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Pediatric Functional MRI (fMRI)

At Children’s Health, our care teams may use functional MRI (fMRI) with children who have been diagnosed with epilepsy or other conditions that involve the brain. We also offer ways for patients to participate in research that uses fMRI to study brain activity and learn about brain disorders.

What is a Pediatric Functional MRI (fMRI)?

Functional MRI (fMRI) is a specialized form of magnetic resonance imaging (MRI) that measures activity in the brain. It gives useful information about how the brain works and can be used to help diagnose and plan treatment for different conditions that affect the brain.

An fMRI uses the same technology as regular MRI scans, which allow doctors to see organs and tissues inside your body. An fMRI uses this technology specifically to take pictures of the brain. By monitoring blood flow, it can measure brain activity. An fMRI can create detailed images of which parts of the brain are working at different times and during different activities. For example, fMRI lets a care team see the parts of the brain that handle speech, thinking, movements and other tasks to better understand why a child might be having problems with them.

Doctors can use fMRI to help plan surgery and evaluate treatment for children with epilepsy, autism, brain tumors and other conditions. It’s also used in research to learn more about how different conditions affect the brain. For example, in children with autism, researchers are studying which parts of the brain are involved with movements that are hard to do or those that can’t be controlled.

What are the benefits of a Pediatric Functional MRI (fMRI)?

Functional MRI is noninvasive, safe and painless, and it doesn’t require the use of radiation. Although the child has to stay very still, it is a relatively easy procedure and creates clear images that give our doctors important information.

What are the side effects of a Pediatric Functional MRI (fMRI)?

There are no side effects of fMRI, although some children may find the noises made by the MRI machine to be loud.

What are the risks of a Pediatric Functional MRI (fMRI)?

This procedure is safe and has very few risks. Some metals can’t be brought inside the equipment. If your child has metal on or in their body from a device or a medication patch, you can discuss any precautions or necessary steps to take with your technologist.

What to expect with a Pediatric Functional MRI (fMRI)

Our care team will help families understand each step of the procedure and answer any questions you may have.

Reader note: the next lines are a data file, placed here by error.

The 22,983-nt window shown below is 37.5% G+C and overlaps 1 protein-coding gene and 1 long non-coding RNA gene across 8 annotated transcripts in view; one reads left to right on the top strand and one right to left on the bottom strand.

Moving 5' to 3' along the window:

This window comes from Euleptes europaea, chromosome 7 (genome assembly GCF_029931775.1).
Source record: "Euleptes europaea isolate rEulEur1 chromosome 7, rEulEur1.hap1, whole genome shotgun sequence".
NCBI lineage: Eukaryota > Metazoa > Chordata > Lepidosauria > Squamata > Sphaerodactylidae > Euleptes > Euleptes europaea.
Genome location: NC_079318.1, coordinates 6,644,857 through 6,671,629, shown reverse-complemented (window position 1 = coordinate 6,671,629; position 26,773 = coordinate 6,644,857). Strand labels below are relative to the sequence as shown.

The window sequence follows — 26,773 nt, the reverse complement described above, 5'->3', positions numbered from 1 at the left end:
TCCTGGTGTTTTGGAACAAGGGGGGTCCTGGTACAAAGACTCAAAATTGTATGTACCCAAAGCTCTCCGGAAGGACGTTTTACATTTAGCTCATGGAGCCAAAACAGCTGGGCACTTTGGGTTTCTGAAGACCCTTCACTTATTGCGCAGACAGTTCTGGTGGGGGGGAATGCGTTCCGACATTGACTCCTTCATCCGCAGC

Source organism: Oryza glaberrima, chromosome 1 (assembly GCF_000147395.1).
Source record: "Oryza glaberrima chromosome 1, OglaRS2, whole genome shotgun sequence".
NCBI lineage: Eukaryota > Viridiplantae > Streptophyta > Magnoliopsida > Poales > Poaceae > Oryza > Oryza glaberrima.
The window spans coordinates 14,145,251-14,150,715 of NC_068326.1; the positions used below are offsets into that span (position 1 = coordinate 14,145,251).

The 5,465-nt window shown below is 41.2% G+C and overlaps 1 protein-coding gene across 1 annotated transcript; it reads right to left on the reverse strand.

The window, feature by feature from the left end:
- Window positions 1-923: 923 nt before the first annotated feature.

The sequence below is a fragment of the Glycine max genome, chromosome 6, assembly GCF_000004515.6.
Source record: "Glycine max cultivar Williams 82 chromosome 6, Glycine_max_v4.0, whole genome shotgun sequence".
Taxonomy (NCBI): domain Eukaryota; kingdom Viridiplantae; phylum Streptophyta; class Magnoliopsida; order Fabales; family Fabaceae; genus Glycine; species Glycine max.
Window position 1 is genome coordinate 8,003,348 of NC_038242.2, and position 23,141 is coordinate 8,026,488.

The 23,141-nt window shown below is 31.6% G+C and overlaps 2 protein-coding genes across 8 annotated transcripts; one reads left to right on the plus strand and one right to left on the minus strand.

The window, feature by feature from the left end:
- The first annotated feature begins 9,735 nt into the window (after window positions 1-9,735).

What to expect before fMRI

Before an fMRI, we will ask your child to change into a hospital gown.

If they have a medical implant, such as a stent, you will need to provide its exact name and manufacturer before your child can have an fMRI. If they wear a medication patch, they will need to remove it. If they use an insulin pump or continuous glucose monitor, they will need to remove it as well. You could schedule the appointment near the date when you change the device, and be sure that you have an extra one with you to put on after the scan or procedure.

If your child will be uncomfortable being in the narrow scanner or lying still for an hour, you should talk with the nurse or doctor about this concern.

Your child should be able to take any medications as usual beforehand.

What to expect during fMRI

You will be asked to arrive one hour before your exam. Our Child Life specialists will help prepare your child for the fMRI. This will include pictures, videos and simple explanations of the tasks – speaking or moving certain parts of their body – that we will ask your child to perform during the scan.

Your child will lie down on a narrow table (about the size of a playground tunnel) that slides into the MRI machine. They will lie on their back with their arms at their side. They will need to wear a head coil, which looks like a football helmet and lie still for about 60 minutes. The care team will be able to communicate with them during that time. You will be able to join them in the fMRI room.

The scanner makes a loud tapping noise, and your child will be given earphones to reduce the noises. The headphones also allow us to talk with them.

What to expect after fMRI

After the fMRI, your child will be able to return to all their usual activities.

How do I prepare my child for a Pediatric Functional MRI (fMRI)?

It can be helpful to explain to your child that they will need to lie still in a small space. It can also be helpful to explain that the scanner can make loud noises, but that’s a normal part of the procedure.

What questions should I ask my provider about Pediatric Functional MRI (fMRI)?

  • What do you learn from an fMRI that’s different from what you learn from a regular MRI?
  • Can I stay with my child during the fMRI?
  • How soon will I be able to see my child after the fMRI?

Frequently Asked Questions

  • Will my children’s whole body be in the scanner?

    Only the top part of your child’s body will be in the scanner.

  • Will my child need to be injected with a dye or other substance?

    No. There are no dyes or other substances involved with an fMRI.

  • If my child is afraid, what should they do?

    Your child will be able to speak with someone during the entire test, and they can ask to be removed from the scanner if they are too afraid.